Thanks to NetGalley and St. Martin’s Press for providing the ARC in exchange for an honest review.
Goodreads: The Project
Publisher: St. Martin’s Press
Publication Date: 02 February 2021
Genre: Young Adult Mystery/Thriller
Lo Denham is used to being on her own. After her parents died, Lo’s sister, Bea, joined The Unity Project, leaving Lo in the care of their great aunt. Thanks to its extensive charitable work and community outreach, The Unity Project has won the hearts and minds of most in the Upstate New York region, but Lo knows there’s more to the group than meets the eye. She’s spent the last six years of her life trying—and failing—to prove it.
When a man shows up at the magazine Lo works for claiming The Unity Project killed his son, Lo sees the perfect opportunity to expose the group and reunite with Bea once and for all. When her investigation puts her in the direct path of its leader, Lev Warren and as Lo delves deeper into The Project, the lives of its members it upends everything she thought she knew about her sister, herself, cults, and the world around her—to the point she can no longer tell what’s real or true. Lo never thought she could afford to believe in Lev Warren . . . but now she doesn’t know if she can afford not to.
Note: The quotes below are taken from an advanced/unfinished copy and are subject to change in the final version.
TL;DR: Ever since I was blown away by the gripping mystery of Sadie, I’ve been keen to read more by Courtney Summers and so I was thrilled to get my hands on The Project. A book about sisters and a cult? Didn’t know I needed it but I definitely wanted to read it! I’d seen some mixed reviews about the book prior to picking it up so I went in with tempered expectations and I’m glad that I did because if I went in hoping for another book that’d give me the ‘Sadie vibes’ I would’ve been so sorely disappointed. As it is, the pacing ended up being a bit more of a slog than I anticipated but I’m glad that I kept reading and finished it. Also, the cover is STUNNING and I’m loving all the promo artwork and creative content that’s being shared for it!
“Having a sister is a promise no one but the two of you can make–and no one but the two of you can break.”
The story is told from two perspectives and timelines. We have Lo, whose storyline was told in first-person in the present day of the story, and we had Bea, whose storyline was told in third-person and covers the ‘flashback’ portions of the story leading up to the present. The switch in perspectives honestly confused me at the beginning and at various moments throughout the story but I did come to appreciate the clear division of voices that really fit the situations both sisters found themselves in. Bea’s voice came across to me as somewhat hazy and almost dreamlike, as if she was giving herself over to any emotion that would catch her and let it sweep her away, which I think embodied the vulnerability of her state of mind caused by her grief. In contrast, Lo’s voice was very raw and on-edge which fit her angry and lost persona that she clearly still struggled with years after the accident. Where Summers really excelled was in her portrayal of the sister bond. She captures just how messy the relationship between sisters can be with feelings of jealousy and resentment but also unbounded love and devotion. These two loved each other fiercely but also feared that love, and in the end it did lead them down a toxic and devastating path.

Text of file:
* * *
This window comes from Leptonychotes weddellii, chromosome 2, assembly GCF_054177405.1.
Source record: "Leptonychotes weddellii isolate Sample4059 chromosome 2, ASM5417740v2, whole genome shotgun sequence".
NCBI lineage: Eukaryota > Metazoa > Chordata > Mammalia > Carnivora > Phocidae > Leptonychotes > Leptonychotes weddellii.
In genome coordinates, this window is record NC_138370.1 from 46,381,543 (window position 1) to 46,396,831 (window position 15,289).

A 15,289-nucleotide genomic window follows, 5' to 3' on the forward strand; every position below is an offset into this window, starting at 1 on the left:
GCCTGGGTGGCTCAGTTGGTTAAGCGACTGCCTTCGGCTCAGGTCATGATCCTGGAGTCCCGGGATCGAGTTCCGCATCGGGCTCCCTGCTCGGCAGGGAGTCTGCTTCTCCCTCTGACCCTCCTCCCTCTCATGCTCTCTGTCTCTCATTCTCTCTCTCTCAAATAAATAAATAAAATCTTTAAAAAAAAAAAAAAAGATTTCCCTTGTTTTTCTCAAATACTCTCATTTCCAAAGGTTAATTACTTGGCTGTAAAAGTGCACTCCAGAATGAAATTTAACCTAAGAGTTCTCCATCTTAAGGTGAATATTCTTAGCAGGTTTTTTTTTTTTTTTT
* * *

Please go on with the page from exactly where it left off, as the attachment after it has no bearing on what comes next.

“When I think of Bea, I think of a girl held hostage by both her grief and the people who took advantage of it.”
That said, although I could empathise with both, I didn’t feel any particular attachment to either of them and the same could be said about the other characters in the book. This was also influenced by the fact that I felt the same way about the book overall; like it was just “okay” and I felt indifferent to it. Where the story felt most underwhelming to me was the plot. It’s not the fact that it was a slow-burn mystery, because I do enjoy those, but as the story plodded on I didn’t feel any pull to it. I read because I wanted to see what happened but I didn’t feel invested in the outcome. In fact, I was able to predict major parts of how the plot would unfold and so that element of surprise wasn’t there for me, but I kept hoping that there would be something MORE–like a bigger or more impactful event. I admit, there were small moments when I questioned whether The Project was really “that evil” because of how softly Summers came at it, and maybe her point was to show how they slowly work under your skin before revealing their ugly, so kudos to her for doing that. Still, the bigger and more realistic (pessimistic?) part of me never doubted that Lev was super creepy and that their front of “we’re just trying to help people who need it in the name of God” was a load of bull.
“I can’t stand it, anymore, when people touch me and I find it hard to explain. It’s not because I don’t want to be touched. It’s because I do–so much–and I’m afraid I’ll give away what’s left of myself to feel less alone. I already did it once.”
Ultimately, while there were elements that I appreciated about Summers’ writing and characterisation, I found the pace too slow and the plot a little too underwhelming and it didn’t have the punch that I hoped for. I’m glad that I read it though and I’d still look forward to trying other books by Summers in the future!
Have you read The Project or is it on your TBR?